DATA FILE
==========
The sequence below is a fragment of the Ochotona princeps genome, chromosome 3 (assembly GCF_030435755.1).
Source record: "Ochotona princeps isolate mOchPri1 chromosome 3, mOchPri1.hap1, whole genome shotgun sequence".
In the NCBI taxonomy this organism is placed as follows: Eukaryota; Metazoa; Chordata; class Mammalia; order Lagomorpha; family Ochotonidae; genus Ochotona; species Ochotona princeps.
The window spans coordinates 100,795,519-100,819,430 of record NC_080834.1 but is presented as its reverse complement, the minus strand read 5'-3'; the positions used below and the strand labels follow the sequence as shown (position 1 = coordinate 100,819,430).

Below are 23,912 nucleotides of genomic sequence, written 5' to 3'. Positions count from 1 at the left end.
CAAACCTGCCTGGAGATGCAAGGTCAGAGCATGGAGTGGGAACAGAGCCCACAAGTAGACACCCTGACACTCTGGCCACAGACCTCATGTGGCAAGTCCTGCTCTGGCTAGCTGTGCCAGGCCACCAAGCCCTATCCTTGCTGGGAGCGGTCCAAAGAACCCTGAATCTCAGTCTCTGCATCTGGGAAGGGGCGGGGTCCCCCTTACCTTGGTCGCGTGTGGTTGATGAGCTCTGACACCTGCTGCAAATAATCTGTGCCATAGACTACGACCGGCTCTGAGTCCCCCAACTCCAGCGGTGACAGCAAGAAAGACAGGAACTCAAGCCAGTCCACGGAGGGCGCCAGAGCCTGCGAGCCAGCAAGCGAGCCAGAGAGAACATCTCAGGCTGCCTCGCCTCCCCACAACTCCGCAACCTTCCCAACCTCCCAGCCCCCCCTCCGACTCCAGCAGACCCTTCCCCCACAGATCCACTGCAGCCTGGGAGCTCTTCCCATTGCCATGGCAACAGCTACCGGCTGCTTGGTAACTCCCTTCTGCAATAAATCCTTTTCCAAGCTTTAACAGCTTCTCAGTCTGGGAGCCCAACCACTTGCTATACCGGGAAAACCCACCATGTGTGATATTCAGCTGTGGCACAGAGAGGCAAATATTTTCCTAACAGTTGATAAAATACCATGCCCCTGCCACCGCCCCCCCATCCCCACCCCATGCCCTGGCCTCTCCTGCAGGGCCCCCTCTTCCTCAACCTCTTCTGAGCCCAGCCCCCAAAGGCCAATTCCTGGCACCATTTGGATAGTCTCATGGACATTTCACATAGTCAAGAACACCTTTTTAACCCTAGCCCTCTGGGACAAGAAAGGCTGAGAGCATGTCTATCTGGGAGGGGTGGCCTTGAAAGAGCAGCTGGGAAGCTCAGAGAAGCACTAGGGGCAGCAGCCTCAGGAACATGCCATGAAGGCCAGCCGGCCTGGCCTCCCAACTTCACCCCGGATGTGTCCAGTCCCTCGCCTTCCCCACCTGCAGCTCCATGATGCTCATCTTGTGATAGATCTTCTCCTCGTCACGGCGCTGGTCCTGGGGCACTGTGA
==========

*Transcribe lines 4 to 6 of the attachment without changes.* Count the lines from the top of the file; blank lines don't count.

The window spans coordinates 100,795,519-100,819,430 of record NC_080834.1 but is presented as its reverse complement, the minus strand read 5'-3'; the positions used below and the strand labels follow the sequence as shown (position 1 = coordinate 100,819,430).

Below are 23,912 nucleotides of genomic sequence, written 5' to 3'. Positions count from 1 at the left end.
CAAACCTGCCTGGAGATGCAAGGTCAGAGCATGGAGTGGGAACAGAGCCCACAAGTAGACACCCTGACACTCTGGCCACAGACCTCATGTGGCAAGTCCTGCTCTGGCTAGCTGTGCCAGGCCACCAAGCCCTATCCTTGCTGGGAGCGGTCCAAAGAACCCTGAATCTCAGTCTCTGCATCTGGGAAGGGGCGGGGTCCCCCTTACCTTGGTCGCGTGTGGTTGATGAGCTCTGACACCTGCTGCAAATAATCTGTGCCATAGACTACGACCGGCTCTGAGTCCCCCAACTCCAGCGGTGACAGCAAGAAAGACAGGAACTCAAGCCAGTCCACGGAGGGCGCCAGAGCCTGCGAGCCAGCAAGCGAGCCAGAGAGAACATCTCAGGCTGCCTCGCCTCCCCACAACTCCGCAACCTTCCCAACCTCCCAGCCCCCCCTCCGACTCCAGCAGACCCTTCCCCCACAGATCCACTGCAGCCTGGGAGCTCTTCCCATTGCCATGGCAACAGCTACCGGCTGCTTGGTAACTCCCTTCTGCAATAAATCCTTTTCCAAGCTTTAACAGCTTCTCAGTCTGGGAGCCCAACCACTTGCTATACCGGGAAAACCCACCATGTGTGATATTCAGCTGTGGCACAGAGAGGCAAATATTTTCCTAACAGTTGATAAAATACCATGCCCCTGCCACCGCCCCCCCATCCCCACCCCATGCCCTGGCCTCTCCTGCAGGGCCCCCTCTTCCTCAACCTCTTCTGAGCCCAGCCCCCAAAGGCCAATTCCTGGCACCATTTGGATAGTCTCATGGACATTTCACATAGTCAAGAACACCTTTTTAACCCTAGCCCTCTGGGACAAGAAAGGCTGAGAGCATGTCTATCTGGGAGGGGTGGCCTTGAAAGAGCAGCTGGGAAGCTCAGAGAAGCACTAGGGGCAGCAGCCTCAGGAACATGCCATGAAGGCCAGCCGGCCTGGCCTCCCAACTTCACCCCGGATGTGTCCAGTCCCTCGCCTTCCCCACCTGCAGCTCCATGATGCTCATCTTGTGATAGATCTTCTCCTCGTCACGGCGCTGGTCCTGGGGCACTGTGA